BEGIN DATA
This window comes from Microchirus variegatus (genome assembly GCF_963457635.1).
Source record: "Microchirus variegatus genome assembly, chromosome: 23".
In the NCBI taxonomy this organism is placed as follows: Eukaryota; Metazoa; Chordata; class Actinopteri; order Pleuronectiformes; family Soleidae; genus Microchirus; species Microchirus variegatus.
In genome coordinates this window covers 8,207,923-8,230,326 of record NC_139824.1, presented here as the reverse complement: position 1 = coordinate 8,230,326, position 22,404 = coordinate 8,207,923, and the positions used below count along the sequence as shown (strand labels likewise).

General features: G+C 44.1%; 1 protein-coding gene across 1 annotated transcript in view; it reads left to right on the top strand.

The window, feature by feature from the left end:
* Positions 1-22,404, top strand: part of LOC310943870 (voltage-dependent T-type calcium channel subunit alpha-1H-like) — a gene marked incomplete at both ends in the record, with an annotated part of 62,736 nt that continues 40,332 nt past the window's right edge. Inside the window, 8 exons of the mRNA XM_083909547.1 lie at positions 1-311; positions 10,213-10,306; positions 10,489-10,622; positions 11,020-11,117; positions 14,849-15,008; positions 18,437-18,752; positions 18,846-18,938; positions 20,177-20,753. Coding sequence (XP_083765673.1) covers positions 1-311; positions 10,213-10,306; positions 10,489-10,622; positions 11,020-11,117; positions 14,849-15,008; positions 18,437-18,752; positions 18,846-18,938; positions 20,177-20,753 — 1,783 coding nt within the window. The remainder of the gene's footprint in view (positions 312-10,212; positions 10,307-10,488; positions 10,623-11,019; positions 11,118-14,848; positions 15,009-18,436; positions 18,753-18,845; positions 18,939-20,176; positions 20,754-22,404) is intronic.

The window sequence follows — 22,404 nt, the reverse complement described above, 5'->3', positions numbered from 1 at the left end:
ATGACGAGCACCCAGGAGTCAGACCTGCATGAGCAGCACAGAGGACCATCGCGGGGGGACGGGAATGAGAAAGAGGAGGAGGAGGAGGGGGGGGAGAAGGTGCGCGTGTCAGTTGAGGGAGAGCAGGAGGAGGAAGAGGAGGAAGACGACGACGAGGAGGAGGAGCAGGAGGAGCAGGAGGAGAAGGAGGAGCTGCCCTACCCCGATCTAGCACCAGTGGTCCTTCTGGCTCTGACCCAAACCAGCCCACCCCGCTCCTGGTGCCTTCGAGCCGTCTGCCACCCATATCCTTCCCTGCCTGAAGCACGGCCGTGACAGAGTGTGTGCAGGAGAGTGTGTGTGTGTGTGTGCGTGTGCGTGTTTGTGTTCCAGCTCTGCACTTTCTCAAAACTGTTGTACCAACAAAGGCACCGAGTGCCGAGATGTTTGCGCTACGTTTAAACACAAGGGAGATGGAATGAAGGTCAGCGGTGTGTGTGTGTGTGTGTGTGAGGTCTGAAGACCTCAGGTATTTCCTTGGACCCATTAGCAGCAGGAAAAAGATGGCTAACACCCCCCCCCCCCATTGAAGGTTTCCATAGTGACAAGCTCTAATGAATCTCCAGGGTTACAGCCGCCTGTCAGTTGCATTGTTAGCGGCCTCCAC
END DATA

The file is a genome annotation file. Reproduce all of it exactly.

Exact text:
This window comes from Microchirus variegatus (genome assembly GCF_963457635.1).
Source record: "Microchirus variegatus genome assembly, chromosome: 23".
In the NCBI taxonomy this organism is placed as follows: Eukaryota; Metazoa; Chordata; class Actinopteri; order Pleuronectiformes; family Soleidae; genus Microchirus; species Microchirus variegatus.
In genome coordinates this window covers 8,207,923-8,230,326 of record NC_139824.1, presented here as the reverse complement: position 1 = coordinate 8,230,326, position 22,404 = coordinate 8,207,923, and the positions used below count along the sequence as shown (strand labels likewise).

General features: G+C 44.1%; 1 protein-coding gene across 1 annotated transcript in view; it reads left to right on the top strand.

The window, feature by feature from the left end:
* Positions 1-22,404, top strand: part of LOC310943870 (voltage-dependent T-type calcium channel subunit alpha-1H-like) — a gene marked incomplete at both ends in the record, with an annotated part of 62,736 nt that continues 40,332 nt past the window's right edge. Inside the window, 8 exons of the mRNA XM_083909547.1 lie at positions 1-311; positions 10,213-10,306; positions 10,489-10,622; positions 11,020-11,117; positions 14,849-15,008; positions 18,437-18,752; positions 18,846-18,938; positions 20,177-20,753. Coding sequence (XP_083765673.1) covers positions 1-311; positions 10,213-10,306; positions 10,489-10,622; positions 11,020-11,117; positions 14,849-15,008; positions 18,437-18,752; positions 18,846-18,938; positions 20,177-20,753 — 1,783 coding nt within the window. The remainder of the gene's footprint in view (positions 312-10,212; positions 10,307-10,488; positions 10,623-11,019; positions 11,118-14,848; positions 15,009-18,436; positions 18,753-18,845; positions 18,939-20,176; positions 20,754-22,404) is intronic.

The window sequence follows — 22,404 nt, the reverse complement described above, 5'->3', positions numbered from 1 at the left end:
ATGACGAGCACCCAGGAGTCAGACCTGCATGAGCAGCACAGAGGACCATCGCGGGGGGACGGGAATGAGAAAGAGGAGGAGGAGGAGGGGGGGGAGAAGGTGCGCGTGTCAGTTGAGGGAGAGCAGGAGGAGGAAGAGGAGGAAGACGACGACGAGGAGGAGGAGCAGGAGGAGCAGGAGGAGAAGGAGGAGCTGCCCTACCCCGATCTAGCACCAGTGGTCCTTCTGGCTCTGACCCAAACCAGCCCACCCCGCTCCTGGTGCCTTCGAGCCGTCTGCCACCCATATCCTTCCCTGCCTGAAGCACGGCCGTGACAGAGTGTGTGCAGGAGAGTGTGTGTGTGTGTGTGCGTGTGCGTGTTTGTGTTCCAGCTCTGCACTTTCTCAAAACTGTTGTACCAACAAAGGCACCGAGTGCCGAGATGTTTGCGCTACGTTTAAACACAAGGGAGATGGAATGAAGGTCAGCGGTGTGTGTGTGTGTGTGTGTGAGGTCTGAAGACCTCAGGTATTTCCTTGGACCCATTAGCAGCAGGAAAAAGATGGCTAACACCCCCCCCCCCCATTGAAGGTTTCCATAGTGACAAGCTCTAATGAATCTCCAGGGTTACAGCCGCCTGTCAGTTGCATTGTTAGCGGCCTCCAC